The last of the pain in my legs disappeared overnight and I woke up feeling really strong. If today is anything to go by, I think I have already completed my settling in period. The 100km I cycled today just passed very easily. I even started considering cycling on to another town beyond Raikot, but a sharp headwind during the last 10km put an end to that idea. As I arrived in town, I made my way straight to the Gurudwara Tahliana Sahib to investigate whether I could spent the night in the temple’s pilgrim accommodation. I was parking my bike on the main street when I got chatting to two young guys who spoke some English. Luckily for me, they took it upon themselves to help me find out whether I could spend the night at the temple. As I learnt yesterday, you cannot enter a Gurudwara with your head uncovered, so I put my face cloth (a tube bandanna) over my head as I walked in alongside my bike and my two new friends, who began making inquiries on my behalf. We soon found ourselves in a little office, where I handed over my passport and got checked into a fan room, which was offered at the incredibly low price of 100r (AU$2). The room even comes with its own bathroom. My friends left me to it and I spent some time saying hello to the various people milling about who were curious about who I was and what I was doing there.
I was about to get settled and have a wash when a friendly guy asked if I wanted to take a meal. Not wanting to miss the chance, I gratefully said yes. We washed our hands, then entered the meal room where we took a seat beside other pilgrims and were served chapatti and curry into gleaming silver bowls. I learned that you have to accept the chapatti with two hands. When we were done eating, we took our dinnerware outside and delivered it to volunteer washer-up-erers. My meal buddy left me to it, so I returned to my room and had a much-needed wash. When I was more presentable, I ventured outside to better get to know the goings-on of the Gurudwara. I sat for a while with the dish cleaners. The dinnerware would get rinsed in water before being handed to other volunteers sitting around a sand pit. The dishes get scrubbed in the fine dark sand before being passed to a polisher, who wiped off the dust and rubbed them clean with a cloth. My meal buddy showed up again and invited me to visit the main temple with him. To prepare for entry, we took off our footwear, washed our hands and stepped through a shallow pool of water. The inside of the temple was set up the same as the one I visited yesterday, with a priest sitting in a central position within a decorated stage area, to the side of which sat three men who were playing music and singing. We walked a circle around the stage area before taking a seat. The soothing song and gentle atmosphere of the place instantly made me sleepy and I couldn’t help close my eyes as my friend prayed next to me. We sat for around twenty minutes. When you leave, you accept a sweet food offering from someone who I assume is a priest.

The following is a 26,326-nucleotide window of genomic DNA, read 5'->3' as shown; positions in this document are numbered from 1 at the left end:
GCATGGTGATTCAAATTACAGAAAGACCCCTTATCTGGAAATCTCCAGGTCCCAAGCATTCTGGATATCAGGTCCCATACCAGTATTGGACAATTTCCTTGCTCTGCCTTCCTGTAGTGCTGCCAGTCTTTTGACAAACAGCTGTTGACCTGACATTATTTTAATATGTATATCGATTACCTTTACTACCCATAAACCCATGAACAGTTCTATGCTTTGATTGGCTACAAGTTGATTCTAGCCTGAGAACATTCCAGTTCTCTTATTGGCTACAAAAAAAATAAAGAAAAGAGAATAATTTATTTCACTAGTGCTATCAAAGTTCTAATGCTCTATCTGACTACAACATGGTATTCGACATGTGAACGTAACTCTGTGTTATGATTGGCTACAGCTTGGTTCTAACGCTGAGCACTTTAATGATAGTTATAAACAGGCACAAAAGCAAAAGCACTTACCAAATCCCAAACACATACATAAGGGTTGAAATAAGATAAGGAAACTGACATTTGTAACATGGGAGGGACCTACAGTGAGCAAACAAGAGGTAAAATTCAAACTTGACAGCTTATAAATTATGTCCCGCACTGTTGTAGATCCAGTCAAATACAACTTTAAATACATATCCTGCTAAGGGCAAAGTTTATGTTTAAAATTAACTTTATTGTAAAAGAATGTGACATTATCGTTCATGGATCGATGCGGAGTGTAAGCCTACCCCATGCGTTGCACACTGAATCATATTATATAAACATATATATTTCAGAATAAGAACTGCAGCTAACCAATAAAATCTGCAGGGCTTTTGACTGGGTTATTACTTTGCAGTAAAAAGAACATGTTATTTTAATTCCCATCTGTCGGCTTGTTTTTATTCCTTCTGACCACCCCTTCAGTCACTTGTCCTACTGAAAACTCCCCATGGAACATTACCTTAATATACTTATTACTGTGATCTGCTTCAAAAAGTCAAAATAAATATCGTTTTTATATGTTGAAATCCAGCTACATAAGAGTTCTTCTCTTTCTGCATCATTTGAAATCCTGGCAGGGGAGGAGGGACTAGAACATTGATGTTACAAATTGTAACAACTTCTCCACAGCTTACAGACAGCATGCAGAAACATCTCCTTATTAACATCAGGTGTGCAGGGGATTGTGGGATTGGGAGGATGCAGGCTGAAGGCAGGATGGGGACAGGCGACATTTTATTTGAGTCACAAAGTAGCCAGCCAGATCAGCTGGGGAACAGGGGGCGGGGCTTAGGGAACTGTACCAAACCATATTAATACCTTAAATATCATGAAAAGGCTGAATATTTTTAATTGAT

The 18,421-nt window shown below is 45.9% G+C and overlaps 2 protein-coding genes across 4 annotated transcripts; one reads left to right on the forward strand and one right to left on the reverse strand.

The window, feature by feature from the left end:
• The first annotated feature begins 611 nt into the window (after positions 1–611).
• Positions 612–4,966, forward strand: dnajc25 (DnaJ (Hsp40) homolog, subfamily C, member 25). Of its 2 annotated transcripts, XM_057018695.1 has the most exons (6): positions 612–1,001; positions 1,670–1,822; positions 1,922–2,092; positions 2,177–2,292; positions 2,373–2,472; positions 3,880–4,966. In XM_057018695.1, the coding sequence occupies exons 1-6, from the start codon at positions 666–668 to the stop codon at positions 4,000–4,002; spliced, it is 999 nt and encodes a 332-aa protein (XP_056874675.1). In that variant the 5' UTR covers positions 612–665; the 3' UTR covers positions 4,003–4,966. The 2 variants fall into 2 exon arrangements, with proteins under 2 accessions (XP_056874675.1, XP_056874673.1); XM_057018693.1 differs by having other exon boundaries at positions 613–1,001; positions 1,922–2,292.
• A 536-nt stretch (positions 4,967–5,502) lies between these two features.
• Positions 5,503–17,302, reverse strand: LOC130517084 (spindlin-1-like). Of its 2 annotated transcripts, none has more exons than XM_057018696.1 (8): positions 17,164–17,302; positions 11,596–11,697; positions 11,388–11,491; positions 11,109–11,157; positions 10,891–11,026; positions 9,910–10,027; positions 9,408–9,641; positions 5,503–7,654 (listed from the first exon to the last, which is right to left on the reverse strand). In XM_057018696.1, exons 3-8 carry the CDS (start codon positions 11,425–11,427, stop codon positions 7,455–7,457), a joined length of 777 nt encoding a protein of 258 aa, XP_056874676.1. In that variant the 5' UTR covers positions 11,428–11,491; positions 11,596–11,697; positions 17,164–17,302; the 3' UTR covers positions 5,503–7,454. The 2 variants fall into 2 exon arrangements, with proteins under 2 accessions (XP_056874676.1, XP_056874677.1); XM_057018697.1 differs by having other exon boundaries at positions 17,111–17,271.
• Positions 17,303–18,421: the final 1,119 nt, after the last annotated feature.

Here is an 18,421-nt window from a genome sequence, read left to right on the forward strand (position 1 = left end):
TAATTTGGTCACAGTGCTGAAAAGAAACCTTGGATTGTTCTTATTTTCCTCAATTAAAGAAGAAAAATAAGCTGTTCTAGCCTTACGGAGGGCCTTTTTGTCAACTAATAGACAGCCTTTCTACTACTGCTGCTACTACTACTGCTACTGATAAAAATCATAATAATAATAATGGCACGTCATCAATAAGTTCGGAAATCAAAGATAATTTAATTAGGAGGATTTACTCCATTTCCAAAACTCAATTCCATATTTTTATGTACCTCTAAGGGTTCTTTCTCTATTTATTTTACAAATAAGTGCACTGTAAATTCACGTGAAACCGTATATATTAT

My friend then led me to a part of the Gurudwara that offers shoe repair and cleaning services to people entering the temple to pray. A line of guys were sitting on a mat surrounded by shoe glue, polish and brushes. I joined them and was handed a shoe to buff. All throughout these events, I continued to meet new people. Word had passed around about the Australian guy on a bike and everyone was keen to say hello. It slowly began to dawn on me just how much Gurudwaras mean to the Sikh people. People from all walks of life come to the temple to not only pray, but to offer their services to other members of their community. From the food servers, to the dishwashers and shoe cleaners, the place operates on the generous time being given by local volunteers. It was clear that everyone, no matter the age or personality type, comes to the Gurudwara to worship and help out.
Eventually, I returned to my room to get off my tired legs and have a lie down. Every now and then someone would knock on my door and I would open it to find several people wanting to meet me. I made friends with a gang of three ‘cousins’ being led by a super suave guy called Sabhi, who could speak quite good English. These guys are the quintessentially cool boy’s boys (rebels on the outside but a heart of gold on the inside) and they proclaimed themselves to be a bit of a famous trio in town, owing to their success on the sports fields and the fact they dominate the local social media airwaves. It was clear they were just a bunch of friendly dudes out to enjoy life and have a good time. Sabhi invited me to his place for dinner, so we arranged to meet once they finished their shift in the shoe-care centre. At 8pm I found myself on another Royal Enfield Bullet, this one being driven much more carefully than last night’s. We rode around town for a little before stopping in at Sabhi’s house, where I met his parents. The four of us were then treated to an amazing meal by Sabhi’s mum. We left Sabhi’s house only to visit the home of one of the other guys, whose mum had invited me to visit. In a special moment, I was gifted with a cloth (a turban wrap) in a form of blessing. I was made to sit down as the scarf was draped around my shoulders and then everyone serenaded me with blessing. I had told the guys earlier in the night that I didn’t want to say out too late and true to their word they had dropped me back at the Gurudwara by 9.30pm. I will see them again in the morning as they will be returning around 5am to offer their services to the Gurudwara once again.
|Accommodation||Gurudwara (Sikh temple)|
|Distance ridden today||100.7km|
|Average cycling speed||19kph|
|Total distance ridden||18,287km|